Markowitz Portfolio Theory.

2004.4 -16.0% -4.0% -40.0% -20.0% -5.0%0.0% 20.0% 40.0%

2004.3 8.0% 16.0%

-10.0%

2004.2 -3.0% -11.0%

The regression

2004.1 34.0%

line 25.0%

is a line of ‘best -15.0%

fit’ that describes the inherent Returns on TSE 300

relationship between the returns on

the stock and the returns on the

market. The slope is the beta

coefficient.

Characteristic Line

• The characteristic line is a regression line that represents the

relationship between the returns on the stock and the returns on the

market over a past period of time. (It will be used to forecast the

future, assuming the future will be similar to the past.)

the dependent variable (returns on the stock) is measured by the

coefficient of determination. (also known as the R2 (r-squared or

coefficient of determination)).

all of the points of observation would lie on the line. This would

mean that the characteristic line would explain 100% of the

variability of the dependent variable.

line). Many stock analysts search out stocks with high alphas.

Low R2

characteristic (regression) line explains virtually none of the

variability in the dependent variable.

• This means that virtually of the risk of the security is

‘company-specific’.

• This also means that the regression model has virtually no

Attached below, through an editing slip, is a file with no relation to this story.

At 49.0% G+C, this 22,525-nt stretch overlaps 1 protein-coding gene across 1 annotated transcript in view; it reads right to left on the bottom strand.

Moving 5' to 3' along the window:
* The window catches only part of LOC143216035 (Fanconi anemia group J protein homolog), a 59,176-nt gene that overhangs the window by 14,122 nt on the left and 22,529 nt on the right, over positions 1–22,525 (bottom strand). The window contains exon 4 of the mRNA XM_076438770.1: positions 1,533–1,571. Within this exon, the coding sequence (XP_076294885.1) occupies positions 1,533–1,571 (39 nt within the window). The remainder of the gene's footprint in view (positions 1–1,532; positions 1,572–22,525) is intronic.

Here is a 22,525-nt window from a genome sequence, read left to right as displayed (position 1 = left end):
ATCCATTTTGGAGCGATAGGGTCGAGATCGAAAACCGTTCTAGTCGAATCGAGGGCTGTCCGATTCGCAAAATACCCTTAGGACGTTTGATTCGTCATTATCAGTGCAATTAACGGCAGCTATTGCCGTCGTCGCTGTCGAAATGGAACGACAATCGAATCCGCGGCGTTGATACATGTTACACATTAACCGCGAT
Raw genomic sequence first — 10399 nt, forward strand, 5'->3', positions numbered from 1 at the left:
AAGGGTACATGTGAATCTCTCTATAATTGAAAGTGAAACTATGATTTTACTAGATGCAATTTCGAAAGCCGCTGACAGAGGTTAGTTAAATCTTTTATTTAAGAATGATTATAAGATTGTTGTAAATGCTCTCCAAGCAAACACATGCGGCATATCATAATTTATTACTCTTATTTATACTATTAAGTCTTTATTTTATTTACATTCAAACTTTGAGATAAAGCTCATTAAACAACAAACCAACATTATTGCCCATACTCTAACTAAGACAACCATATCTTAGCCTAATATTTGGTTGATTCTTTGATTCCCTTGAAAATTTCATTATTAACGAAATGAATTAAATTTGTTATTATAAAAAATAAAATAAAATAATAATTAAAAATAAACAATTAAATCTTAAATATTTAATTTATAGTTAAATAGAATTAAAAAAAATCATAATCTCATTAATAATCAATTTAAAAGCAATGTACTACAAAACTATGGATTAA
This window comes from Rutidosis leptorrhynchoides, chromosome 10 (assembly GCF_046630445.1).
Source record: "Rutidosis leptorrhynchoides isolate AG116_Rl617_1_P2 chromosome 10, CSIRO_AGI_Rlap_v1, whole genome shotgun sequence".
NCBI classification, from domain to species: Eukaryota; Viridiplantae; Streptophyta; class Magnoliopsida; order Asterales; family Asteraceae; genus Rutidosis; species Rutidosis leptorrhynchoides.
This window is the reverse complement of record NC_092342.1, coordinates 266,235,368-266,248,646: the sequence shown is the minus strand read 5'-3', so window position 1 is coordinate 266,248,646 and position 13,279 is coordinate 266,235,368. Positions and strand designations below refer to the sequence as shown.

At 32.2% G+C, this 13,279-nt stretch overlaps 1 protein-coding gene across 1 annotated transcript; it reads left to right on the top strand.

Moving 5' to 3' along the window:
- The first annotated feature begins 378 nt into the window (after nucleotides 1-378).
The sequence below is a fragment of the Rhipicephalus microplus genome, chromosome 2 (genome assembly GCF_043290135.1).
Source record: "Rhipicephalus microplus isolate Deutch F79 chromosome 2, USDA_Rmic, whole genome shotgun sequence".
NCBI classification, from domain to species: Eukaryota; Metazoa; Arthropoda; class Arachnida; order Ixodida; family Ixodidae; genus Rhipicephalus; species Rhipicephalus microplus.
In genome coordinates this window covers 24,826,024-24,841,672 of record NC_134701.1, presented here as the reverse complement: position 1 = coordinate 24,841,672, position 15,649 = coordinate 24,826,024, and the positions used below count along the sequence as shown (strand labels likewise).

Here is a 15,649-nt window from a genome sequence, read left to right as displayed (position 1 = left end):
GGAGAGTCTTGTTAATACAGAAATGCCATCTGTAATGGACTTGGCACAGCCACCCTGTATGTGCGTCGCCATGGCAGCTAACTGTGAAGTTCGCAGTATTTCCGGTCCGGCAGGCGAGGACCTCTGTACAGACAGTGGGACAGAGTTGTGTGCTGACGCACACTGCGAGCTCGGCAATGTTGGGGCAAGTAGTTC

predictive ability.

• In this case, you should use other approaches to value the

stock…do not use the estimated beta coefficient.

Characteristic Line for Imperial Tobacco

An Example of Volatility that is Primarily Company-Specific

Characteristic

Returns on

Line for Imperial

Imperial

Tobacco

Tobacco %

• High alpha

• R-square is very

low ≈ 0.02

• Beta is largely

irrelevant

Returns on

the Market %

(S&P TSX)

High R2

characteristic (regression) line explains virtually all of the

variability in the dependent variable.

• This means that virtually of the risk of the security is

‘systematic’.

• This also means that the regression model has a strong

predictive ability. … if you can predict what the market will

do…then you can predict the returns on the stock itself with

a great deal of accuracy.

Characteristic Line General Motors

A Positive Beta with Predictive Power

Characteristic

Returns on

Line for GM

General

Motors % (high R2)

• Positive alpha

• R-square is

very high ≈ 0.9

• Beta is positive

and close to 1.0

Returns on

the Market %

(S&P TSX)

An Unusual Characteristic Line

A Negative Beta with Predictive Power

Stock % that will provide excellent

portfolio diversification

• Positive alpha

(high R2) • R-square is

very high

• Beta is negative

<0.0 and > -1.0

Returns on

the Market %

(S&P TSX)

Diversifiable Risk

(Non-systematic Risk)

factors (both positive and negative) such as:

– a single company strike

– a spectacular innovation discovered through the company’s R&D program